Thursday, May 16, 2019

Massey's Cove

As mentioned earlier, we're going through Sidney's "The Essex Antiquarian." This is on-line at the Peabody Institute Library. Remember, Sidney was a friend of Dr. Frank. Besides, we like his idea of a walk-about. Quite frankly, his stuff matches up well with modern views (example: How close is close? II).

So, we are not taking them sequentially. And, I am paying attention to the walk-abouts that Sidney did. As, we learned about Gardner Hill (and Gardner's Bridge) from this work. Sidney sketched a map of Salem and the area as he thought it might look in 1700 from his walk-abouts plus reading the official records. So, these volumes are interesting from the first word to the last.

So, in Vol. VIII (1904), we see the area where we have Massey's Cove and the area that leads to Essex Bridge. In all of these maps, we look for obvious Gardner references. Many times, we find this in the text. But, we saw that a Henry Lunt had his name on a lot. This is a Newbury family that came in 1635. It's a grandson of the original water crosser who received land from his father-in-law.

But, you see Massey's Cove mentioned. On the other side, you see 'The Cove' which is now known as Collins Cove. We'll get back to that. On a search, we see an entry in Streets of Salem about this area. It was supposed by Sidney to be where Conant's little crew landed after their move from Gloucester (Cape Ann). Too, there was a painting (I'm trying to collect these - see Gardner Bridge above). It's theme is the first winter. we just did a post on the first year.

The Hardships and Sacrifices, Massey's Cove, Salem, 1626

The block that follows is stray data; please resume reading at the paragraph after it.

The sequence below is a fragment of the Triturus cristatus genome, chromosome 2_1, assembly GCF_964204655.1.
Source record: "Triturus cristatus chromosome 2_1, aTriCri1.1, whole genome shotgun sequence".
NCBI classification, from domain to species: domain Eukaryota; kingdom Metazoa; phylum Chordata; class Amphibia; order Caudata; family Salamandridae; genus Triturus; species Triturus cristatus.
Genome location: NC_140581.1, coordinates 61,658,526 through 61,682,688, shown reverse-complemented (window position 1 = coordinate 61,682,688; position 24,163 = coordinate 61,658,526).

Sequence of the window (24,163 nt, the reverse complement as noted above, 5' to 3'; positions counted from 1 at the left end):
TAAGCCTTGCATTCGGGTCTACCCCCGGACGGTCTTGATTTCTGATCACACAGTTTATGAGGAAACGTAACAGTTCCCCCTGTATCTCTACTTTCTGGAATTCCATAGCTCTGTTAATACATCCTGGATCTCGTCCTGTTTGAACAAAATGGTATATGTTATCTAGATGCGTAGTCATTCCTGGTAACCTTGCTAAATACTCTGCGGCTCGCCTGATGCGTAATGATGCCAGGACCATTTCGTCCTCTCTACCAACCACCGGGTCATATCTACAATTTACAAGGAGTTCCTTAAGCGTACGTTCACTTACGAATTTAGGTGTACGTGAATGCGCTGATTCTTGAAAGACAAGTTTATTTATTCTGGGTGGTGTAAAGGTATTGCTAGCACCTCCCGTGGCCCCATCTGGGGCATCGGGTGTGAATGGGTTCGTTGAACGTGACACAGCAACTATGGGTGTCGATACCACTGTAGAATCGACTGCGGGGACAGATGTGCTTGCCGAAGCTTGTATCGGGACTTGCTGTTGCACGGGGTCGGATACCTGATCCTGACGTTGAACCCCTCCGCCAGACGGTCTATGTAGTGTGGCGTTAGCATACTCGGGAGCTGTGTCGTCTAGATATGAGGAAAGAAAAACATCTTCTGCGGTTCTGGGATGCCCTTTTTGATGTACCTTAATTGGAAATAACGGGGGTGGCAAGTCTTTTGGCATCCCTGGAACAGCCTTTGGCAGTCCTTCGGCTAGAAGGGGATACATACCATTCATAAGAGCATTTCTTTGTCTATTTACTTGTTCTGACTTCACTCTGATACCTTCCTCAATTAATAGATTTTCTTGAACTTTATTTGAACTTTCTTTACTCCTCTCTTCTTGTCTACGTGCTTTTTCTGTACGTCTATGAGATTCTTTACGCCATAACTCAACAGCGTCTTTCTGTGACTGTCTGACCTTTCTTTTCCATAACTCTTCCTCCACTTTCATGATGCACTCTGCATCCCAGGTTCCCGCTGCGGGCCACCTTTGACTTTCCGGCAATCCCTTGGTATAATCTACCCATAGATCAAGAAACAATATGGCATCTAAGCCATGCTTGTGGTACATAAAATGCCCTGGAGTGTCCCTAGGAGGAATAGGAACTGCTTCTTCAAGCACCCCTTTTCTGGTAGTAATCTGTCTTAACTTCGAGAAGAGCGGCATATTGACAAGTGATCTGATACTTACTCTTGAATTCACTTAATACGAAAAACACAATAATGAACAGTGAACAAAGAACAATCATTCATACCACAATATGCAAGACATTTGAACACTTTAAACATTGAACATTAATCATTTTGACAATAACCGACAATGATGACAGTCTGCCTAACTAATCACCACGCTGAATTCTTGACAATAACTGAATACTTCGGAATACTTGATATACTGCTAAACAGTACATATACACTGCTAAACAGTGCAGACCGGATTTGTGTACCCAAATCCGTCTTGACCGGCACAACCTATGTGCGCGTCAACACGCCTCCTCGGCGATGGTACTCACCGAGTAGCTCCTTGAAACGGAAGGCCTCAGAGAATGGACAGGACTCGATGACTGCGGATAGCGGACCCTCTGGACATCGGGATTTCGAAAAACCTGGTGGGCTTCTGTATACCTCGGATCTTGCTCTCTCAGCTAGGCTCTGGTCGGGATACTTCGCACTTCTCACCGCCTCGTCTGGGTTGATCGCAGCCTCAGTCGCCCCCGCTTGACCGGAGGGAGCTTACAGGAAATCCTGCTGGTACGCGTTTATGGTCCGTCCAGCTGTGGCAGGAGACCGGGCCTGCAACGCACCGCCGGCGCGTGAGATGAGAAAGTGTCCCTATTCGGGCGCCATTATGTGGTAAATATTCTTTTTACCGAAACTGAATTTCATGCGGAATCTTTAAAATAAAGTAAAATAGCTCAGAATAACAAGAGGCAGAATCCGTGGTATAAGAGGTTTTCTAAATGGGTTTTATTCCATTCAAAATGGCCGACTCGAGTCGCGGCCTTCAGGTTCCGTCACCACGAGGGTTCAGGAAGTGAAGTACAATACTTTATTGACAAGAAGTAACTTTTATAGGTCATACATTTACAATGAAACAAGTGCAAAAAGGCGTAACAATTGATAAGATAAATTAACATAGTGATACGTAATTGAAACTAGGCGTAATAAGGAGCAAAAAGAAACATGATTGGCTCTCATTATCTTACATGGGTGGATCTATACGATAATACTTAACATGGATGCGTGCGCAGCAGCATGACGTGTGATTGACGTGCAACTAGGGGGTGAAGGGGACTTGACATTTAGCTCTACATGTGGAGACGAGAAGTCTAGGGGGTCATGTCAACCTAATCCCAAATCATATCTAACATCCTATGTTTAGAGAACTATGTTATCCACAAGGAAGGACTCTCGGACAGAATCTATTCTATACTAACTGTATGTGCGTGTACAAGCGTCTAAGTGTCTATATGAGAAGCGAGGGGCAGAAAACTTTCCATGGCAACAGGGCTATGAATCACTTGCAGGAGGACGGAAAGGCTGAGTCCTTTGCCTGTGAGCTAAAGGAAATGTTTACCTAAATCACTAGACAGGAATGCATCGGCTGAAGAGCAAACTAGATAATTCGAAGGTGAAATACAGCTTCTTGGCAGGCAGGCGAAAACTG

In the comments for the Streets of Salem post, there is one mention that this might not be correct. So, we'll have to dig deeper in that controversy. Whatever the situation at Naumkeag, Thomas and Margaret were cozy in Gloucester (house and all). As we mentioned, the first idyllic on the American shores (Cape Ann).

But, getting back to the work of Sidney, one of the lots, it is said, had been in the possession of Thomas Gardner, Jr. It was in the area marked "Old Planters Marsh" which is where they got materials, such as thatch. The ownership went Balch, Balch, Gardner, Higginson.

That reminded us of Thomas, Jr. We have not heard much of him. On looking further (Dr. Frank's 1907 book), we see that he had a wide-ranging bit of land, including some that was above Ipswich River. So, we'll be digging deeper to get a better sense, including looking at all of Thomas' children.

Before today, we had not looked at this area and find it very interesting. Hence, we'll be going back through Sidney's maps and digging a little deeper than before.

Remarks: Modified: 06/07/2019

05/16/2019 -- Put in a comment at Streets of Salem:

06/02/2019 - Profile of Sidney on WikiTree.

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